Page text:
Hidden deep in the south of France, practically untouched by the modern age, is a place known by many as 'the Zone'. In this space, the supernatural is an everyday reality of life. Magic is... See full summary »
2037. Rugged soldier Max and weary sculptress Nicky try to sustain a relationship in a bleak totalitarian future plagued by war, nuclear fall-out, and overpopulation. Flashbacks show Max ... See full summary »
In the future, a nuclear war has transformed the Earth into a radioactive wasteland where the sea has dried up leaving it as a post-apocalyptic desert. In the desert, A desert scavenger named Nomad discovers a robotic head, arriving in New York City, A space marine named Moses Baxter buys the robotic head from Nomad as a Christmas present for his girlfriend Jill Grakowski, who decides to use it for one of her sculptures. But all hell starts breaking loose, when the robotic head is activated and begins to rebuilt itself. When Alvy, a junkyard dealer discover the robotic head is a Mark 13, a military cyborg of a project that was abandoned. Moses learns Jill's life is in danger, as the Mark 13 cyborg goes on a violent rampage in Jill's apartment as Jill has become the the prime target for extermination. Written by
The song that Lincoln Wineberg sings and claims to have made up himself is actually based on the 1912 song "They all walk the wibbly-wobbly walk" written and composed by Paul Pelham and J.P.Long, and originally performed by music hall comedian Mark Sheridan. See more »
After Jill attacks it with the buzz-saw, the Mark 13 steps back: if you look closely, you can see the legs of the man underneath the droid suit. The same thing can be seen towards the end as Jill and the robot are entering the bathroom. See more »
It's stupid, sadistic and suicidal to have children right now.
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It's a good movie to analyze, but not always great to watch
First off, let's get my bias out the way, I'm a die-hard fan of this movie, and this review is definitely intended to get the reader to give it a chance.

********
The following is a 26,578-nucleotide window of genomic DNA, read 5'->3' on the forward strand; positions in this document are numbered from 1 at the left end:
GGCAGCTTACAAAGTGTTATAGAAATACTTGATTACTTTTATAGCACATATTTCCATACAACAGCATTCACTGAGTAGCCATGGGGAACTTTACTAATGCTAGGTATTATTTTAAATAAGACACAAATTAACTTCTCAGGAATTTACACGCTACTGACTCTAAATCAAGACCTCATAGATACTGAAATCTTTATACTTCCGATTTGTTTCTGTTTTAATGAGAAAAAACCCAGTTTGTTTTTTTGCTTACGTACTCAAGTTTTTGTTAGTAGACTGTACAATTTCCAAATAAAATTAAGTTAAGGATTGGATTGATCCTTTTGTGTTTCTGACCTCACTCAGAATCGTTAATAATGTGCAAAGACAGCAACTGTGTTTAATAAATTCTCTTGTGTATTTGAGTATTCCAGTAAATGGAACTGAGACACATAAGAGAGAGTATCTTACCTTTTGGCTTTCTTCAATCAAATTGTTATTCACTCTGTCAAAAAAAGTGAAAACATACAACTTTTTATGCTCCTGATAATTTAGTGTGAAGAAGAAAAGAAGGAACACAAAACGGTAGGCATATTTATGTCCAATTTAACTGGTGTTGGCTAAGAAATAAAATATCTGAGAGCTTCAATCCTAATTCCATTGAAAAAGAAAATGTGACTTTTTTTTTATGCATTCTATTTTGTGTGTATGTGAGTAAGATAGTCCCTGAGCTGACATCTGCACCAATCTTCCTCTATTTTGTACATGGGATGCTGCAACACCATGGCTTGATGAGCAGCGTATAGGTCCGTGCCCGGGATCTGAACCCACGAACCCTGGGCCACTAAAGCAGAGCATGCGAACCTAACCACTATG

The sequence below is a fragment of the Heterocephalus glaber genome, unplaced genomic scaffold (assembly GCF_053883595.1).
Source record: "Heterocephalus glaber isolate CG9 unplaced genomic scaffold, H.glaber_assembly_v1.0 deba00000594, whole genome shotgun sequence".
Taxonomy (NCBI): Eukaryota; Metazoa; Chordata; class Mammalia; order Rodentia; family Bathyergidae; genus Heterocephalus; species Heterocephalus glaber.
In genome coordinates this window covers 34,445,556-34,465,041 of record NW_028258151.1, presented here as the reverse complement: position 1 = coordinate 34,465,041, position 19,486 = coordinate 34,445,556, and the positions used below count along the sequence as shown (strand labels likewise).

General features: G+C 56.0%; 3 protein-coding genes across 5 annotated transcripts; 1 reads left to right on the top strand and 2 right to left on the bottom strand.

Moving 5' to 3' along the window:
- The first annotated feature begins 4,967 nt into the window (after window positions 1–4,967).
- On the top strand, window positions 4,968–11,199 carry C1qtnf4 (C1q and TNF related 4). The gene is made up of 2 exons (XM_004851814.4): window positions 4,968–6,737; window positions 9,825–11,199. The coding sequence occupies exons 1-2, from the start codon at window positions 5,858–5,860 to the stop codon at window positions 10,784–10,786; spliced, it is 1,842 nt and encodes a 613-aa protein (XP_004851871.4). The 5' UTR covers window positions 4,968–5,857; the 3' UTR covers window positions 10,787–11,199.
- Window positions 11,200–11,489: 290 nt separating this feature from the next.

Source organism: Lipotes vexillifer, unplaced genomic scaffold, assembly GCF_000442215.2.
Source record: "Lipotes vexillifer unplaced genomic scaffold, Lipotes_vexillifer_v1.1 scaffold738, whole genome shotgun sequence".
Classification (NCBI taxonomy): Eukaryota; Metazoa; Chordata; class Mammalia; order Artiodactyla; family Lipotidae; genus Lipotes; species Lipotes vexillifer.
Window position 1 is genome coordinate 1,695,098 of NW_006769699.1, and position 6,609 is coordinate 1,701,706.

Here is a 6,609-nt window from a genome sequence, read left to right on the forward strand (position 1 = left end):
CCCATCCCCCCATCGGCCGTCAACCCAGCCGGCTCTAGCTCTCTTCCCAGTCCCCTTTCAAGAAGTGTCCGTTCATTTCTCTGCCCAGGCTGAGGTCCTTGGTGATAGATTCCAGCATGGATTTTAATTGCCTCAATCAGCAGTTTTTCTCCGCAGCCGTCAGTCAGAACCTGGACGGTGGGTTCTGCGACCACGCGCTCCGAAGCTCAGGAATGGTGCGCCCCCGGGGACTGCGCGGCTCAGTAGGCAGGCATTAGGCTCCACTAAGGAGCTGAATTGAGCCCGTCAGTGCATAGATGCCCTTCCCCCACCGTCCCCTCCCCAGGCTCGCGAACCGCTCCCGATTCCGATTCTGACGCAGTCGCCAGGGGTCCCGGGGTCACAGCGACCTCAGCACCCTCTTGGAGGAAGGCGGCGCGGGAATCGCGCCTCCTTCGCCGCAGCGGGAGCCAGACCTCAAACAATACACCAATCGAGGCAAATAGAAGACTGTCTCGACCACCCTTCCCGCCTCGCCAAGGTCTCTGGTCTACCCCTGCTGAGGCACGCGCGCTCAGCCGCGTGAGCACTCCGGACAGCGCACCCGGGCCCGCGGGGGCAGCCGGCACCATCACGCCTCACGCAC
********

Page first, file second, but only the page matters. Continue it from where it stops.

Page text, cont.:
The film is riddled with industrial (music) culture references and cameos, and if you're into that scene, there's a certain sick thrill about seeing Carl McCoy as the zone trooper, and seeing footage of proto-industrial performance artist Monte Cazazza in this. The general tone and ambiance of the whole piece of wonderfully clichéd cyberpunk.
And that's really the interesting thing about this film. While there are a plethora of terrible sci-fi slasher flicks out there desperately claiming the 'cyberpunk' moniker, here is a film that claims to be nothing more than a sci-fi slasher flick, and manages to be somewhat of a pulp-cyberpunk classic instead.
The whole movie is a mood piece, designed more for its ambiance and the feel of its world, than particularly flashy action sequences or on-screen 'wow' factor. It's meant to be a genre movie, but it manages to feel like a 'serious' film under the influence of some heavy drugs. Not a bad thing really, but your tastes may disagree. Personally I've always liked that sunset-filtered-through pollution look that Bladerunner was infamous for, and hardware utilizes the same rather well.
Genre movie it may be, but it shows far less cheese coating and terrible acting than any of the current glut of genre movies being produced for the Sci-Fi channel. In fact the whole movie feels more like a good pulpy cyberpunk novella than a genre movie by far. Calling the movie 'mood music for rivetheads' isn't really an insult to it.
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